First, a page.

From climate change to the predicted developments and possible consequences of artificial intelligence, from asymmetric regional developments to North-South and South- North expectations and perspectives, from security issues to the growing gap between rich and poor: globalised society is increasingly confronted with unusually complex, intertwined and simultaneously arising challenges. These refer to the state and the consequences of constant systemic and individual overload as well as to ‘glocal’ effects of globalised developments and transformations. Under these circumstances the increasing necessity both to reflect on the emerging structures of development and to assume individual, social and political responsibility becomes clearly evident. Coined under the term ‘globalised responsibility’ this can be understood as the unmistakable need for the international and transcultural advocacy of strategic transnational problem solving concepts.
The 23rd Karlsruhe Dialogues “The Responsible Society. Between Challenge and Over- load” in 2019 discussed whether and how questions of transparency and responsibility in large and complex transformation processes can be defined, and examined the conditions, effects and challenges of a globalised responsible society. With their contribution, Mirjam van Reisen et al. analysed the conditions relating to the serious increase in human trafficking.
There have been and still are many attempts to find a useful definition of the concept of a responsible society which takes account of the plurality of histories, cultures and their developments. How can we formulate adequately differentiated institutional and individual principles of responsibility? In times of globalisation, we observe discrepancies and dilemmas between the belief that we can build on the ethics of responsibility as a principle of behaviour, while at the same time pointing to the ongoing problems of accountability. We must address the potential pitfalls of naïve trust in our democratic institutional order or the power of evidence-based scientific knowledge and argument to convey alternatives of democratic responsible choice in accordance with universal principles of human rights. Undeniably the international community has failed to address obvious dysfunctions and failures of governance in many areas, thereby giving room for the organised development of human trafficking. In this respect, the knowledge and dissemination of local conditions are of particular relevance.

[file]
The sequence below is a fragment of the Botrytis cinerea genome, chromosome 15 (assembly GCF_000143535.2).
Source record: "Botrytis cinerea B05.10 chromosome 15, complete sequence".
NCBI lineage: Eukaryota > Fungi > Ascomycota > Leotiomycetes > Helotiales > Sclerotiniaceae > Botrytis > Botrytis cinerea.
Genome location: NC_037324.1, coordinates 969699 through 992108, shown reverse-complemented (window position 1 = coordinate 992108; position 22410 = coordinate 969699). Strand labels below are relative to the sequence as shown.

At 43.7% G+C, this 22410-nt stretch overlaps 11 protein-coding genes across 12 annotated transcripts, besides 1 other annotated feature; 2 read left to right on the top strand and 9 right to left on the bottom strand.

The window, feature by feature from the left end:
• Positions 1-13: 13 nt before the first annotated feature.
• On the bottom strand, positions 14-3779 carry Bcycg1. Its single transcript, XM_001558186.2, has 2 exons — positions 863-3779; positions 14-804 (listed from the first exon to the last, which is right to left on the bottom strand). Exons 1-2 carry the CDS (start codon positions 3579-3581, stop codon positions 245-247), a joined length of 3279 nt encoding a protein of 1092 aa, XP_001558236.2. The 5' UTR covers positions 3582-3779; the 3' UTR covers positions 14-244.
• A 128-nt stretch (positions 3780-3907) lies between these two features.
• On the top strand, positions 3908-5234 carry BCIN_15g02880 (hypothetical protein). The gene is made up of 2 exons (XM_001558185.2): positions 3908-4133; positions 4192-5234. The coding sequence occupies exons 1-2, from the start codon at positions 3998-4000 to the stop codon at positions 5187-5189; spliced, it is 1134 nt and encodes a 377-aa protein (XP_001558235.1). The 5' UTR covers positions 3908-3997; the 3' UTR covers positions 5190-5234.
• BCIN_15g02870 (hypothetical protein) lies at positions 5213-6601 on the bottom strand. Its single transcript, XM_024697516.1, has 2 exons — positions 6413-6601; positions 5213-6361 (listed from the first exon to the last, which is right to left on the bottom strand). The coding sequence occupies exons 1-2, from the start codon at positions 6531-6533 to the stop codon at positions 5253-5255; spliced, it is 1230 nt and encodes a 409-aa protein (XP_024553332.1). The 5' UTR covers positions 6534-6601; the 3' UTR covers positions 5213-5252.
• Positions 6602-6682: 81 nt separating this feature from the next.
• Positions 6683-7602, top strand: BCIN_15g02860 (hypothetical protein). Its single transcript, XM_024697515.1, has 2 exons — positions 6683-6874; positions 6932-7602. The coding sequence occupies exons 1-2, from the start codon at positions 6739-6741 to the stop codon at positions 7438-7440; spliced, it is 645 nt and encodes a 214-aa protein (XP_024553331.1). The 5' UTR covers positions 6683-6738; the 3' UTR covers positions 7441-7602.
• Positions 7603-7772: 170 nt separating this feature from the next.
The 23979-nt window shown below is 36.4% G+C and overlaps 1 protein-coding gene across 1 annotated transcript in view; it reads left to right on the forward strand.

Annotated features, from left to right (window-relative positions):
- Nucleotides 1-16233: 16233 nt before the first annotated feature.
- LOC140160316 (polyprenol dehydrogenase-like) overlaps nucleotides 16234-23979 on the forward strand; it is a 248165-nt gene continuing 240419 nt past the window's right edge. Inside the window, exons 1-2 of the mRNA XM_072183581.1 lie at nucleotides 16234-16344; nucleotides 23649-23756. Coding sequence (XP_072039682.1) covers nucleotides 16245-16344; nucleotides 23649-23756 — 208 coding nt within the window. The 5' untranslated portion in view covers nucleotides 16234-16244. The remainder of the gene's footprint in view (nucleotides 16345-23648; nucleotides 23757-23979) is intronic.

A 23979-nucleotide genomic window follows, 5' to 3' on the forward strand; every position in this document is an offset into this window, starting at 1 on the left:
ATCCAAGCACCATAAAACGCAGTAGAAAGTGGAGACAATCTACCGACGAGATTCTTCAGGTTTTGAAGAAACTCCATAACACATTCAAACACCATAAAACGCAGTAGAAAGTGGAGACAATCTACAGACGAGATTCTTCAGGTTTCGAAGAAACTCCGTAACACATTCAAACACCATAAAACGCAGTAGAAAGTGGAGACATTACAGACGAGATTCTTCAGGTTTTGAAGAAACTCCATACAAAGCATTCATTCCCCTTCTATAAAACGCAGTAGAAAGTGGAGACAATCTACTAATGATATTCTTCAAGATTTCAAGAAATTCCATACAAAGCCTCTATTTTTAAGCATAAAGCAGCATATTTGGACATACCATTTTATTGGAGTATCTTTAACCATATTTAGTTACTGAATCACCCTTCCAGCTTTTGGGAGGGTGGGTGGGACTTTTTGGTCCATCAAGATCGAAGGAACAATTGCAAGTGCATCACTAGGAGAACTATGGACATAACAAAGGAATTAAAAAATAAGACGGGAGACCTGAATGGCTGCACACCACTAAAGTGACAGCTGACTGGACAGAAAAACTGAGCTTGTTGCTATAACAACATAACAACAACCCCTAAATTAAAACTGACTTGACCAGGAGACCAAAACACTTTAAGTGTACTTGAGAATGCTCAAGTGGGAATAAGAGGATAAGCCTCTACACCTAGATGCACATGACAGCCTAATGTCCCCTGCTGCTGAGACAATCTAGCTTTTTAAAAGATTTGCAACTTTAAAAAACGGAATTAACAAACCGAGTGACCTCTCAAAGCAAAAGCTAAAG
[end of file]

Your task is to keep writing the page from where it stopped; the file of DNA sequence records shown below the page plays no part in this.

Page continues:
It is often not easy for us as a community of citizens with diverse cultural, social, political and economic interests and backgrounds to make qualified judgements and decisions in complex environments. Increasingly decisions are subject to uncertainty and unpredictable consequences. Digital platforms and social media influencer as well as the emergence of short-term constellations and events increase the fundamental question of informational transparency and its necessary relationship to responsible decision-making and action. This makes it all the more important to broaden and sharpen our view of the interconnections between local, regional and global developments, societal transformations and their consequences. It becomes increasingly relevant to recognise the dynamics of interactions between the freedom of speech and opinion, evidence-based public science and political space for creative and innovative visions of the future. Finally the capacity, ability and willingness to assume responsibility must be addressed. Sustainable social interest, awareness and engagement as modern citoyens is a prerequisite of meaningful societal responsibility.
In a fast developing environment of multiple new challenges, and due to systemic overload on the one hand and to relative disinterest on the other, short-term commitments tend to overshadow unsolved long-term negative developments. Human trafficking is such an underestimated global reality and demonstrates the growth of well-known unresolved human rights issues. In this second issue of ZAK’s publication series ZAK I Occasional Papers, Mirjam van Reisen, Klara Smits, Mia Stokmans and Munyaradzi Mawere will focus on a new form of human trafficking in the context of restricted freedom of access and exchange of information, of an unequally digitally connected world and of monopolised digital architectures owned and ruled by ‘gatekeepers of information’.
As a citoyen and scientist citizen I appeal to our global responsibility to be aware, informed and engaged against fulminant breaches of human rights.
Caroline Y. Robertson-von Trotha
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